She did not speak, leaving the conversation to the men.
When she returned to her cabin, her mother was asleep. Rita helped Emerald undress in silence, by the moonlight reflecting back from the sea and flooding through their window. Then Emerald slipped between the sheets of her bunk, appreciating the luxury of its comfort. But she didn’t sleep for a long time. Richard Farrow’s image would no leave her head. It was the image of him as he’d smiled at Mr Prichard.
Stupidly something within her craved a smile like that from him.
She did not even like him.
But as she laid there, in the moonlight, thinking of him, her heart thumped harder and her stomach fluttered.
To be continued…
The Marlow Intrigues
The Lost Love of Soldier ~ The Prequel #1 ~ A Christmas Elopement began it all
The Illicit Love of a Courtesan #2
Capturing The Love of an Earl ~ A Free Novella #2.5
The Passionate Love of a Rake #3
The Desperate Love of a Lord ~ A second Free Novella #3.5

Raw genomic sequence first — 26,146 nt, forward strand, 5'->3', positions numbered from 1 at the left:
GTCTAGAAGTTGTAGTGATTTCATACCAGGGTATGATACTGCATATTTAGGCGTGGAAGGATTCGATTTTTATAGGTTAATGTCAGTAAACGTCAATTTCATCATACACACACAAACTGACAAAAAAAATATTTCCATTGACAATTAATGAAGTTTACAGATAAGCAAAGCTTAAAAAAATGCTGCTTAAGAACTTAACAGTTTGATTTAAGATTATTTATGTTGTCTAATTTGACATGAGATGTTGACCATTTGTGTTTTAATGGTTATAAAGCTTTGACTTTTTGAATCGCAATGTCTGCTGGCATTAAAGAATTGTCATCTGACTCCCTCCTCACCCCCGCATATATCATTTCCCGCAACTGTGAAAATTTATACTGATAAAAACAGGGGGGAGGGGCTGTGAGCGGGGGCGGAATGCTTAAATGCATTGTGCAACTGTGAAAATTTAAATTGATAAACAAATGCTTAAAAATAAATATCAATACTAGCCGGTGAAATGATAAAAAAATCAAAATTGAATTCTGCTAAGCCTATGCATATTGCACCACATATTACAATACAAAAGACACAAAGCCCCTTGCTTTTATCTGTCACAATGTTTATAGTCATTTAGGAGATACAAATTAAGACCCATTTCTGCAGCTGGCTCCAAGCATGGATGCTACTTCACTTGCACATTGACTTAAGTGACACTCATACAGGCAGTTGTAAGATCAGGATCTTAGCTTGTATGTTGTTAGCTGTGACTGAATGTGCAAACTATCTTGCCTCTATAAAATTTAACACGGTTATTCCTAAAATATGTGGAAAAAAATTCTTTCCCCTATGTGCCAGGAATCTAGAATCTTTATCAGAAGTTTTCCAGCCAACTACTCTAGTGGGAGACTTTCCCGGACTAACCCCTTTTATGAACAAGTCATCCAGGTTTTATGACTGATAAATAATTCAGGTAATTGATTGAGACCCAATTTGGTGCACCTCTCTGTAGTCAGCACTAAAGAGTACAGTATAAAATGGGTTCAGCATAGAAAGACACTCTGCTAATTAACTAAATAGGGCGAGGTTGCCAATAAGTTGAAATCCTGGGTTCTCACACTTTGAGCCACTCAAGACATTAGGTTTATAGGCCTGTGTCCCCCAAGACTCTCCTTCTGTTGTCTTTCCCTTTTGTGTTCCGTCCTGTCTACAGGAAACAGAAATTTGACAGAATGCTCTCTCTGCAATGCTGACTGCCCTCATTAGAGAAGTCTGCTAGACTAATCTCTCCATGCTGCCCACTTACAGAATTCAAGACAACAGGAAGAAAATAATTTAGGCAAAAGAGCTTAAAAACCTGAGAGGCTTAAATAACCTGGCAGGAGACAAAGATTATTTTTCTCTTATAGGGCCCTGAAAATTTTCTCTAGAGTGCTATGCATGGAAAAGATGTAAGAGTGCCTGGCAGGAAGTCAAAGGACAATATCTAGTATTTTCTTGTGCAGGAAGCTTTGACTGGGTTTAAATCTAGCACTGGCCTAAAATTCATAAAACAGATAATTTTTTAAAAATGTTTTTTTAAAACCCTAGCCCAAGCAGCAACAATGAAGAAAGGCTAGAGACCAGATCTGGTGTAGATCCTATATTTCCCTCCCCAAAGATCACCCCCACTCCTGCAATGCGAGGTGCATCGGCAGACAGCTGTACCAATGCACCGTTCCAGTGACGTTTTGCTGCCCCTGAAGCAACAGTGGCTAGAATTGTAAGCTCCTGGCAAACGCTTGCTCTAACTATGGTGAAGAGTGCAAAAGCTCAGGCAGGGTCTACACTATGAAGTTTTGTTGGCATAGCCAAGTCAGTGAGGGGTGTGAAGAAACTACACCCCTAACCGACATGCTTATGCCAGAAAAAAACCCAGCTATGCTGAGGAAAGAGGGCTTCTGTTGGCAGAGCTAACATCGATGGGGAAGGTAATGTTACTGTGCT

The Scandalous Love of a Duke #4
The Dangerous Love of a Rogue #5
The Jealous Love of a Scoundrel #5.5
The Secret Love of a Gentleman #6
Jane’s books can be ordered from most booksellers in paperback and, yes, there are more to come 🙂
Go to the index
- the story of the real courtesan who inspired The Illicit Love of a Courtesan,
- another free short story, about characters from book #2, A Lord’s Scandalous Love,
- the prequel excerpts for book #3 The Scandalous Love of a Duke
Jane Lark is a writer of authentic, passionate and emotional Historical and New Adult Romance stories, and the author of a No.1 bestselling Historical Romance novel in America, ‘The Illicit Love of a Courtesan’.Click here to find out more about Jane’s books, and see Jane’s website www.janelark.co.uk to learn more about Jane. Or click ‘like’ on Jane’s Facebook page to see photo’s and learn historical facts from the Georgian, Regency and Victorian eras, which Jane publishes there. You can also follow Jane on twitter at @janelark